The Pitt News

Pitt Make a Difference Day inspires sense of community

Two Pitt students paint a fence outside Phillips Elementary School in the South Side on Pitt Make a Difference Day, Oct 22, 2016. Theo Schwarz | Senior Staff Photographer

Two Pitt students paint a fence outside Phillips Elementary School in the South Side on Pitt Make a Difference Day, Oct 22, 2016. Theo Schwarz | Senior Staff Photographer

Two Pitt students paint a fence outside Phillips Elementary School in the South Side on Pitt Make a Difference Day, Oct 22, 2016. Theo Schwarz | Senior Staff Photographer

By Elias Rappaport | Staff Writer

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While Pitt’s annual Make a Difference Day usually sends Pitt students out of Oakland and into the community, the service day attracted more than just Pitt students this year.

For the group sent to South Side to pick up trash, they found unlikely friends. Six Duquesne University students heard about PMADD and decided to pick up trash and weed gardens, making a difference around their house on 16th Street. While not directly involved in PMADD, the students –– who were led by a member of the local Neighborhood Watch –– filled trash bags along several South Side streets.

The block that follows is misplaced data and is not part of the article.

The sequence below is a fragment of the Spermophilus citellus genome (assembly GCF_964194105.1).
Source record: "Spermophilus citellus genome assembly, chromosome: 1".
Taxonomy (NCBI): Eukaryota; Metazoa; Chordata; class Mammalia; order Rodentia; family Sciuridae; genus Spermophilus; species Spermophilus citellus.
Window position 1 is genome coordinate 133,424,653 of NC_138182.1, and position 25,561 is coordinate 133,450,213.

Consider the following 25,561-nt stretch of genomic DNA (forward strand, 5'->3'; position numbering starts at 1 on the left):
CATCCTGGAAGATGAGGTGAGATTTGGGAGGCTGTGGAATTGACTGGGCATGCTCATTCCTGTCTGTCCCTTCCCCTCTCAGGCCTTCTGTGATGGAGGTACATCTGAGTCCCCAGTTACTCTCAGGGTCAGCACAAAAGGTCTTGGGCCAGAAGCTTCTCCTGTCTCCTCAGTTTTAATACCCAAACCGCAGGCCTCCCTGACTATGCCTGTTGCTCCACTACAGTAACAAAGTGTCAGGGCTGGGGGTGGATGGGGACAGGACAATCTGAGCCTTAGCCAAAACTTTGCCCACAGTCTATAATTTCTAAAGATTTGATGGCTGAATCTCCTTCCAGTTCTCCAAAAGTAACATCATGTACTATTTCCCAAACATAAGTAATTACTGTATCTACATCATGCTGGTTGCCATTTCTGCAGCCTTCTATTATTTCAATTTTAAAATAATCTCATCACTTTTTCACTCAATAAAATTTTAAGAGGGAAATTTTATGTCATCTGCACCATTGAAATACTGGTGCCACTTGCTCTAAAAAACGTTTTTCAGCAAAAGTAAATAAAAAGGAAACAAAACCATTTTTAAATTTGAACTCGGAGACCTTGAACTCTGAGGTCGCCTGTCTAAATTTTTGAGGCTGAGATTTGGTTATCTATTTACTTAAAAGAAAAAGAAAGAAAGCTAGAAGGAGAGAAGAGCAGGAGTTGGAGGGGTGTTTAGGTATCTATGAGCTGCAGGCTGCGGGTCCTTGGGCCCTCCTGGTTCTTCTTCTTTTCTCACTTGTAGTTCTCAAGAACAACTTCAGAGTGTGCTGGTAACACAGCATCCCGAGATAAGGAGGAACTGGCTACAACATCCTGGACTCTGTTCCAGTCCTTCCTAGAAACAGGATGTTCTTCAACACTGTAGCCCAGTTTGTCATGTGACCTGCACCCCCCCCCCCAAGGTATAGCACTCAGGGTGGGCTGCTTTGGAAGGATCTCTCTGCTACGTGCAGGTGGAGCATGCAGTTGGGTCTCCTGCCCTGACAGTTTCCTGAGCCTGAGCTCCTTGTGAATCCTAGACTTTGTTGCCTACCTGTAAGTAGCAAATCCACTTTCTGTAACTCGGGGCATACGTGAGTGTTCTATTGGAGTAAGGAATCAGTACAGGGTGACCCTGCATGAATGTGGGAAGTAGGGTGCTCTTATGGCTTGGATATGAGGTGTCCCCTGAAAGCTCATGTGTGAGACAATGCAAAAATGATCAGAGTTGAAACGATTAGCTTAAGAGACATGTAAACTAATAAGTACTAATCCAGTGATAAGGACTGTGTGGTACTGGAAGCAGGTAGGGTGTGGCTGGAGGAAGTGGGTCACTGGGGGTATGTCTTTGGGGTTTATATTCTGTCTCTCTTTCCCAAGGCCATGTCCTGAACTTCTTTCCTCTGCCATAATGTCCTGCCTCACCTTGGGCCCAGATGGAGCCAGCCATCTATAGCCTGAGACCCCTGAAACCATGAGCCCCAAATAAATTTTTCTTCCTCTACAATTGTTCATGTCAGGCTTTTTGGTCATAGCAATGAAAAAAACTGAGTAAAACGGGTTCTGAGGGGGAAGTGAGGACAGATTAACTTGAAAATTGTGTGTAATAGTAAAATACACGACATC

James Duch, a senior marketing major at Duquesne, said he saw civic duty as a way of strengthening their own community and giving back.

“A couple of us just decided to help out with a bunch of Pitt students,” Duch said. “This is a great opportunity to be able to meet future students and just get a greater sense of community.”

About 3,850 Pitt students participated in this year’s PMADD, each taking part in a service event at one of 96 different project sites, with projects ranging from tree planting to upkeep at a local playground to a project that Habitat for Humanity sponsored. PMADD sent students to neighborhoods like South Side, Shadyside, East Liberty and, for the first time this year, Manchester and Northview Heights in North Side.

PMADD chair Dan Lampmann said he was pleased with the turnout despite the poor weather.

“The things we decided to implement … it worked with registration and it worked with turnout, because even though it was a rainy, dreary day, [about] 3,800 students came out and helped the community,” Lampmann said.

Jahnelle Jordan, a fifth-year bioengineering major, said she sees the importance in picking up trash, but believes the University could do more to promote community service in the Pittsburgh area.

Jordan said she wished there were more options than just PMADD and Martin Luther King, Jr. Day of Service — another annual Pitt service day that takes place on Martin Luther King, Jr. Day.

“It’d be nice, I guess, if there were more opportunities and maybe if we got different projects, because … it feels like I’ve been picking up trash for the past five years,” Jordan said. “It maybe would be nice to have more variety in projects.”

While some groups spent the afternoon collecting trash, others were able to work with Produce to People –– a food bank in South Side that helps people who are food insecure get healthy food.